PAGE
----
Entrepreneurial situations in large companies differ from that of startups, yet one thing that they seem to share is that they often represent “hope” in one way or another. In the case of large corporations, these new initiatives can not only turn out to be profitable “ventures” but also boost morale and reward key employees through growth opportunities. Yet many of these new initiatives have difficulty getting off the ground. Frustration is common. This post provides a peek at some of the situations, complexities, and steps to resolution that I have seen.
First, here’s a picture of a common situation in a large company faced with the prospect of starting a new initiative or business line:
- Perceivably significant yet amorphous business opportunity
- No money committed / no budget
- No or limited organizational resources
- Established products and sales & marketing channels
- Mature and complex business and product approval processes.
What adds a level of complexity to the situation (and sometimes leads to insanity for those working directly within the environment) is that:
- Venture requires substantial investment to ultimately succeed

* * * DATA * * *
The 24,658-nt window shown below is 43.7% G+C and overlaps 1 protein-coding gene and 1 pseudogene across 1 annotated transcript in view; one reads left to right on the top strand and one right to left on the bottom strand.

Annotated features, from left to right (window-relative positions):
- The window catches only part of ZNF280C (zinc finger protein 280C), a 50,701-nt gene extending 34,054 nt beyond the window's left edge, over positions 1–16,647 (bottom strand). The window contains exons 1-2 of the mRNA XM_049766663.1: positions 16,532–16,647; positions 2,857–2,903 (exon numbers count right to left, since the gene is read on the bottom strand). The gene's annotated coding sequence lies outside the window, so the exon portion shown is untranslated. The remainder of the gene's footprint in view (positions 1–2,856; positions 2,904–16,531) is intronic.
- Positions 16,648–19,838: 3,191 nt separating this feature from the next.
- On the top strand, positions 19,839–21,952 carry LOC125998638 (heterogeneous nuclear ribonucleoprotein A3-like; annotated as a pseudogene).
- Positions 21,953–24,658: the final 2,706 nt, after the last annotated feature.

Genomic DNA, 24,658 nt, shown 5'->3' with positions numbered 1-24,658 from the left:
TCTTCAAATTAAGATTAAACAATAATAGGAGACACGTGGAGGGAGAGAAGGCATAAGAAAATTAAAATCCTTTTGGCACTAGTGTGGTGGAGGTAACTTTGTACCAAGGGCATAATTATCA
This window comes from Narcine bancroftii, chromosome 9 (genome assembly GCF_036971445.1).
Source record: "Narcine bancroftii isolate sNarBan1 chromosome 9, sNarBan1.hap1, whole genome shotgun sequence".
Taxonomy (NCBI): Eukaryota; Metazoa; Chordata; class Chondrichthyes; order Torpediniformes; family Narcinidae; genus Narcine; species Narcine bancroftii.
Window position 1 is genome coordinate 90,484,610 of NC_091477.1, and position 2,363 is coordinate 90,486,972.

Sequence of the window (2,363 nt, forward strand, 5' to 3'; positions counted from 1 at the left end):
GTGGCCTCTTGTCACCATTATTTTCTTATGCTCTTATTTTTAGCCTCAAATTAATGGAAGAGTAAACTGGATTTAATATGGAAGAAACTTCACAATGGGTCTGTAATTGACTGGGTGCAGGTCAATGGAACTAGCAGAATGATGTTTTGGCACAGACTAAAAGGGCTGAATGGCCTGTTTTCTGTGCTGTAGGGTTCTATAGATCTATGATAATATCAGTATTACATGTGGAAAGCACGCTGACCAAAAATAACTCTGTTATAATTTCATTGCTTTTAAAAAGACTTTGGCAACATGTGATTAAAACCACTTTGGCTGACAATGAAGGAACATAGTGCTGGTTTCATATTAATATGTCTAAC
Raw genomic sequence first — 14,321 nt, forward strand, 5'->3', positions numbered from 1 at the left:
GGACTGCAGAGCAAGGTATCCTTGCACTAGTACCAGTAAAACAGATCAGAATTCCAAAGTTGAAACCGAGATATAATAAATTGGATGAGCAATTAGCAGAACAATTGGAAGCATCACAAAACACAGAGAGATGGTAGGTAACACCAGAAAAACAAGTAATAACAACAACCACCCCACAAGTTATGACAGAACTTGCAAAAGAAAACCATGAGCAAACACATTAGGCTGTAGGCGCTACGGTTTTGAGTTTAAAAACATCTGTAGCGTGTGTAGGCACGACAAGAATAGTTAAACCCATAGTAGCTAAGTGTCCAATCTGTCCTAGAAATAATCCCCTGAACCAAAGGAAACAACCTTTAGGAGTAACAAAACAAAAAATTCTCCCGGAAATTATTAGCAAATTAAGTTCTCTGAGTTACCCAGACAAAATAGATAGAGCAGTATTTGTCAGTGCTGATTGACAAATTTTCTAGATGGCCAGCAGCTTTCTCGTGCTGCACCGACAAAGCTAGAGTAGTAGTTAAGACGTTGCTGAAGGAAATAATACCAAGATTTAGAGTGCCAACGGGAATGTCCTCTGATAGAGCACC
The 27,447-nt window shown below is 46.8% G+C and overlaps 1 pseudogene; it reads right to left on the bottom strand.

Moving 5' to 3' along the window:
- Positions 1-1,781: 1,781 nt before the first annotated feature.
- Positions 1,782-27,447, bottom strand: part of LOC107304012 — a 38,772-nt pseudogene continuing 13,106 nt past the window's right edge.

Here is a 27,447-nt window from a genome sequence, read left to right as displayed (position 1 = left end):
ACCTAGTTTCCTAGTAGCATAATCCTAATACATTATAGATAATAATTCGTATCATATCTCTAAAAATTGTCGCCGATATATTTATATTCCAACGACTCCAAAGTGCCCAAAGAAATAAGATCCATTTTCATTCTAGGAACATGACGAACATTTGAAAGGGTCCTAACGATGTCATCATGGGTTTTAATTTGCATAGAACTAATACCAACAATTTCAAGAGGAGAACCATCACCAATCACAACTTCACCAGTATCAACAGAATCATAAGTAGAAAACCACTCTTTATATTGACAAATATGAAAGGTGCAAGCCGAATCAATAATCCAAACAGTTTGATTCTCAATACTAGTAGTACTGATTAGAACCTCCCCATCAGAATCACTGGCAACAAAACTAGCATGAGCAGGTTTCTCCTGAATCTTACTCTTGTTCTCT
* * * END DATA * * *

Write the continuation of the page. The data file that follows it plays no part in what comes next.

- Finance cycle of start-up opportunities (opportunity timing) does not align well with the long, finance planning cycles of large companies (sometimes can be 14+ month delays!)
- Star players in the current organization have limited availability for the new organization
- Articulating and aligning on a business opportunity requires collaboration by many functions, and these functions are separate and overloaded in the current organization
- Sales and product development processes often need to be understood at more than the surface-level.
Here are some ideas for addressing many of the above issues:
- Recognize that it’s not usually possible or desirable to speed up the process by cutting corners
- Break the process into smaller pieces to get rolling
- Search for the right sponsor and core team
- Secure a portion of time for each of the star players
- Give the employees a real chance to make things work
- Consider getting a commitment for small amount of money to get rolling
- Start to articulate what the business opportunity looks like and document it
- Consider using a facilitator that can pull the pieces together, help layout program plan, and frame strategic issues and options
- Paint the vision for the org structure and build emotional attachment to the cause
- Involve those from sales and product development that will be eager to provide input and testing grounds
- Aim for pioneer sales and business development deals with lighthouse accounts (concrete wins)
- Rinse, refine, increase committment, and repeat.
It may take a leap of faith to get things started. But the leap of faith can be smaller than the temptation of the opportunity as a whole. Sometimes the keys are to look for forward motion and to take some initial steps as opposed to wanting to knock it out of the park too soon.
Let me know your thoughts and experiences!